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SCR latching trouble

Elbowkid

Feb 22, 2017
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My first post here. I'm trying to create a latching IR circuit which turns on a buzzer when the beam is broken. Screen shot below.

The circuit seems to work on circuit wizard, however when I've breadboarded it, the buzzer sounds when the beam is broken, but it won't latch on.

Any help appreciated :)

upload_2017-2-22_11-34-26.png
 

Harald Kapp

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What's the current through the buzzer? The 2N5060 requires a holding current of up to 5 mA. If the current of the buzzer is too low, the SCR will turn off. In that case try a resistor <= 1800 Ω in parallel to the buzzer.
 

BobK

Jan 5, 2010
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If the buzzer is of the electromechanical type (essentially a relay that disconnects itself when activated) then it will break the circuit for each click, turning off the SCR. Haralds suggestion should fix it.

Bob
 

Arouse1973

Adam
Dec 18, 2013
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Are you operating this in daylight? Do you think you need to consider that? :)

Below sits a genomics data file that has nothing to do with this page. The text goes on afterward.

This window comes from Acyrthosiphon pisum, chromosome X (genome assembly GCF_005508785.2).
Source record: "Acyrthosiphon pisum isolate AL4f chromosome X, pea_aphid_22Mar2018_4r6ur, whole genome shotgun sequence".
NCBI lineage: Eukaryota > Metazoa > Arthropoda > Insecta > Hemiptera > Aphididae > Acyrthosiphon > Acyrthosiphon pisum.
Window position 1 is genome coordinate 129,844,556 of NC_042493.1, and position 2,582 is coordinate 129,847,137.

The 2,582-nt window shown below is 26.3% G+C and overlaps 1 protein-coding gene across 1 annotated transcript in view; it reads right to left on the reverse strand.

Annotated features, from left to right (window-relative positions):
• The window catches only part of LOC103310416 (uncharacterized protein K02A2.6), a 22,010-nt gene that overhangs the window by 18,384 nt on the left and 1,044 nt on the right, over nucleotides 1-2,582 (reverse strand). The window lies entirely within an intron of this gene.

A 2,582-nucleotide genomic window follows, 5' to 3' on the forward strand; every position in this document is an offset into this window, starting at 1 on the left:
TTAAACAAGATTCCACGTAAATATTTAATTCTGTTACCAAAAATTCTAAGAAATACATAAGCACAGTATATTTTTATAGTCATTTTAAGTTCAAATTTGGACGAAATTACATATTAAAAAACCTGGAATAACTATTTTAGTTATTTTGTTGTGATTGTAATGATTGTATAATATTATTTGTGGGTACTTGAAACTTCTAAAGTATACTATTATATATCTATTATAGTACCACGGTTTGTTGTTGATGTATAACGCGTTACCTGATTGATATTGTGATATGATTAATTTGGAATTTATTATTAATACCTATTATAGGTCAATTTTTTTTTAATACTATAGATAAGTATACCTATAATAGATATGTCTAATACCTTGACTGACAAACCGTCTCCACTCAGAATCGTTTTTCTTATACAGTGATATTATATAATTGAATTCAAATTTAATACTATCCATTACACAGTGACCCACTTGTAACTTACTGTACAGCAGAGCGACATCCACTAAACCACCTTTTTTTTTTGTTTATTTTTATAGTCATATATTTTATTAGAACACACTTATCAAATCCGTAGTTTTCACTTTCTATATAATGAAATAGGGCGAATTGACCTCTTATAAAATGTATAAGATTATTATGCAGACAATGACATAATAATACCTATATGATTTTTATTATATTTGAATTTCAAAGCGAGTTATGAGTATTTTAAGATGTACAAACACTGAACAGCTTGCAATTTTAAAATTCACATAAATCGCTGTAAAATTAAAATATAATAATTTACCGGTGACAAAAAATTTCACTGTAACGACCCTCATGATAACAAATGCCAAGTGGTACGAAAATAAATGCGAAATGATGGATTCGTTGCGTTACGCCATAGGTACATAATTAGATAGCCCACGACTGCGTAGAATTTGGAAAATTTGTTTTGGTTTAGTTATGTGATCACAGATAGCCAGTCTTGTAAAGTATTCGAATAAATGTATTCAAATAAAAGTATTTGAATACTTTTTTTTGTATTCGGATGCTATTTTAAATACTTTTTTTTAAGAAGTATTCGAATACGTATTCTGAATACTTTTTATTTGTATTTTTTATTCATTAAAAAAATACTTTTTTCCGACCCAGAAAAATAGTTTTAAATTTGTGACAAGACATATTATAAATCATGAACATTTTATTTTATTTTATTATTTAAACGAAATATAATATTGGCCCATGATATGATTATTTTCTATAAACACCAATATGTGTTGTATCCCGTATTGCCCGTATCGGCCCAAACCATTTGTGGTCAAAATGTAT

Thanks
Adam
 

AnalogEL

Feb 21, 2017
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I agree that the buzzer might look like a "make and break" load, turning off the SCR when the buzzer is in its high impedance state. You might try putting a capacitor in parallel with it, giving the SCR current somewhere to flow during these brief periods. I'd try ~0.1uF first (which probably won't work), and then try a few larger value electrolytics like 4.7uF up through maybe 100uF maximum. The exact values are unimportant, but If the larger ones don't work you'll need a solution based on a different concept.
 

Elbowkid

Feb 22, 2017
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What's the current through the buzzer? The 2N5060 requires a holding current of up to 5 mA. If the current of the buzzer is too low, the SCR will turn off. In that case try a resistor <= 1800 Ω in parallel to the buzzer.
I've tried a 2k2 resistor in parallel which brought the current up to about 5.7mA but still no latch.

Worth noting I tested the circuit first with a simple +ve pulse input (ptm and pull down resistor) and the thyristor latched no problem.

Arouse, the buzzer is turning on when I place a blockage between the LED and the phototransistor, so the daylight isn't the problem, just the thyristor won't latch!

Any more suggestions? I'll try the electrolytic but that seems to still be operating on the premise that my buzzer is causing the problem.